In Vasquez v. Double Press Mfg, the Oregon Court of Appeals held that Oregon’s $500,000 non-economic damages cap on a personal injury award in a product liability case was unconstitutional as applied to the plaintiff.
The plaintiff was severely injured while cleaning hay out of defendant’s bale-cutting machine. The accident left plaintiff a permanent paraplegic. The defendant moved to limit the plaintiff’s non-economic damages under ORS 31.710(1), which provides that in “any civil action seeking damages arising out of bodily injury…the amount awarded for noneconomic damages shall not exceed $500,000.” The trial court denied the motion for summary judgment, citing Lakin v. Senco Products, Inc., 329 Or 62, clarified, 329 Or 369 (1999), which held the cap unconstitutional, because it denied an injured plaintiff the right to have a jury determine damages.
At trial, the jury awarded the plaintiff approximately $2 million in economic damages and $8 million in non-economic damages, but also found that the plaintiff was 40 percent at fault. The trial court entered a judgment for the remaining 60 percent, or $1.2 in economic damages and $4.8 million in non-economic damages.
The defendant appealed. In 2016, the court of appeals rejected the defendant’s appeal, citing Lakin. See Vasquez v. Double Press Mfg., 278 Or App 77 (2016). But the following day, the Oregon Supreme Court overruled Lakin in Horton v. OHSU, 359 Or 168 (2016). Since Lakin was no longer good law, the court granted defendant’s motion for reconsideration.
Horton addressed the constitutionality of a different damages cap that limited economic-damages in tort claims brought against government entities. Horton held that the damages cap did not violate the right to a jury trial provided for in article 17 of Oregon’s Constitution, because Article 17 does not prohibit the legislature from limiting or defining the elements of a claim or the damages available for that claim.
Horton also addressed whether the cap violated the remedy clause of Oregon’s Constitution, Or. Const., art I, § 10, which ensures injured persons receive an adequate remedy. The court held that the cap did not violate the remedy clause, because the plaintiff was provided a remedy, albeit less than the jury had awarded.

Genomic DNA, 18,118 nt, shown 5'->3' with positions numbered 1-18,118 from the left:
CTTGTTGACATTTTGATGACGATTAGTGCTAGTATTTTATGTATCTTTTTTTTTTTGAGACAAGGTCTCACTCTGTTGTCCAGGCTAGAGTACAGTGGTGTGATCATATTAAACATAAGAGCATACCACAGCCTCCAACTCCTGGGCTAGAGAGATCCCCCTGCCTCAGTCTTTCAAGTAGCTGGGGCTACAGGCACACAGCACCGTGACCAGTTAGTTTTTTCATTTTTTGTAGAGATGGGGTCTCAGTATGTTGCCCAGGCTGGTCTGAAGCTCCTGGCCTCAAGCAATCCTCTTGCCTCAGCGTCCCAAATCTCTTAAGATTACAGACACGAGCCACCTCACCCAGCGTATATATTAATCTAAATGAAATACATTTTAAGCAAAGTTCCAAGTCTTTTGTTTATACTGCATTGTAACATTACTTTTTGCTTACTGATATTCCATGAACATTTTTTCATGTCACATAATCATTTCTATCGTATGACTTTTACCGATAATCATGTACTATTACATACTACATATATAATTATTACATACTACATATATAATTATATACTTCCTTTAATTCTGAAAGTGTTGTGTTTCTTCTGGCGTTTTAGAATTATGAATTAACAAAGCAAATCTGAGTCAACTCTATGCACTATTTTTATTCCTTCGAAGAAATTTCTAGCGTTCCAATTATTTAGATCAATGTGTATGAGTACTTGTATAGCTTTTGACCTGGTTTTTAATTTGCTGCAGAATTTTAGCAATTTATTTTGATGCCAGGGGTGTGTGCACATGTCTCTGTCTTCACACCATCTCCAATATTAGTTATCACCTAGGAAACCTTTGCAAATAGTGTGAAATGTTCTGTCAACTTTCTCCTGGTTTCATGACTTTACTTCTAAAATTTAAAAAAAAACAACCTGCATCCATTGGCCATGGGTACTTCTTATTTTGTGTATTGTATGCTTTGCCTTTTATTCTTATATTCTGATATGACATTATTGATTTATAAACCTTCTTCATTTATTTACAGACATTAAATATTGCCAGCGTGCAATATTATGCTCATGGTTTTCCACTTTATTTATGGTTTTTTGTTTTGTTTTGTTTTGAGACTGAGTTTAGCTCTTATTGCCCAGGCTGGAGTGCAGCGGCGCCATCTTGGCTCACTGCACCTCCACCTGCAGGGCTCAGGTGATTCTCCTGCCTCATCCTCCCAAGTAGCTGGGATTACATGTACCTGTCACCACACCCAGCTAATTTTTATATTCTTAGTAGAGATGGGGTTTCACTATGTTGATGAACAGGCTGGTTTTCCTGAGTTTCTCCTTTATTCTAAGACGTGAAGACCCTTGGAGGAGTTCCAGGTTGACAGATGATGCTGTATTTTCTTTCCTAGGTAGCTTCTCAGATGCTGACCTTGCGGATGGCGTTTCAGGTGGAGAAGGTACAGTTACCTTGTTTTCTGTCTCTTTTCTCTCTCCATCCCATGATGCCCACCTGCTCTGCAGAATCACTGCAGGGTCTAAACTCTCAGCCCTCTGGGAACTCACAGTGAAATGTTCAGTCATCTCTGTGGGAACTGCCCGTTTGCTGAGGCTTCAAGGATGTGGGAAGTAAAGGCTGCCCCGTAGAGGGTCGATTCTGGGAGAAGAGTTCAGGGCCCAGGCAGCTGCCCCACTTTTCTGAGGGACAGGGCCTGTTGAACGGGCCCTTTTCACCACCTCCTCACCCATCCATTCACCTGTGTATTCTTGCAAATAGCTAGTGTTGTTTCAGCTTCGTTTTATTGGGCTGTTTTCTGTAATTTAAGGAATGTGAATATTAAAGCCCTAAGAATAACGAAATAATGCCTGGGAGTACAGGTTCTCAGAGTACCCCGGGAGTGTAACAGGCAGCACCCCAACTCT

Horton went on to discuss factors for determining whether a remedy is constitutionally adequate, including whether a substantial remedy remains and whether the statute contains a quid pro quo. The court explained that governmental entities were previously protected from suit under the concept of sovereign immunity. The legislature waived sovereign immunity to allow suits such as the plaintiff in Horton, but imposed a damages cap. By allowing claims that would previously have been barred, the legislature was justified in limiting what damages a plaintiff could recover.
The Vasquez court applied the Horton framework. The plaintiff first argued that unlike Horton’s damages cap, which exchanged governmental immunity for a limit on damages, the Vasquez noneconomic damages cap did not involve any such exchange. The defendant argued otherwise, because the legislature passed the damages cap to prevent excessive insurance costs, and all plaintiffs are benefited by access to better and cheaper insurance. The court rejected this argument as too indirect a benefit, explaining that the legislature’s reason for enacting the non-economic damages did not concern the welfare of injured plaintiffs, and that such a reason did not justify dramatic reductions in damages for grievously-injured plaintiffs.
While ORS 31.710(1) did not have the same quid pro quo as the statute in Horton, that alone did not render it unconstitutional. The court held that since ORS 31.710(1) did not completely deny a remedy, it was not facially invalid. However, the court explained that the lack of any benefit to the plaintiff in exchange for the limit on his recoverable damages was relevant to determining whether the cap denied this particular plaintiff a constitutionally adequate remedy.
The court of appeals next considered whether ORS 31.710(1) was unconstitutional as applied, because it denied the plaintiff a “substantial” remedy. The court concluded that the damages cap was constitutionally inadequate, because it reduced the plaintiff’s damages to ten percent of what had been awarded, without affording him any other statutory rights or benefits, such as the right to sue to a governmental entity as had been provided to the plaintiff in Horton. On these facts, the lack of a quid pro quo was relevant to determining whether the award provided a substantial remedy to the plaintiff. The court emphasized that the plaintiff’s injuries had been “grievous,” because the defendant’s bale-cutting machine had essentially severed the plaintiff’s spine in half, rendering him a paraplegic. Therefore, the court found a non-economic damages award of $500,000 represented a “paltry fraction” of his non-economic damages.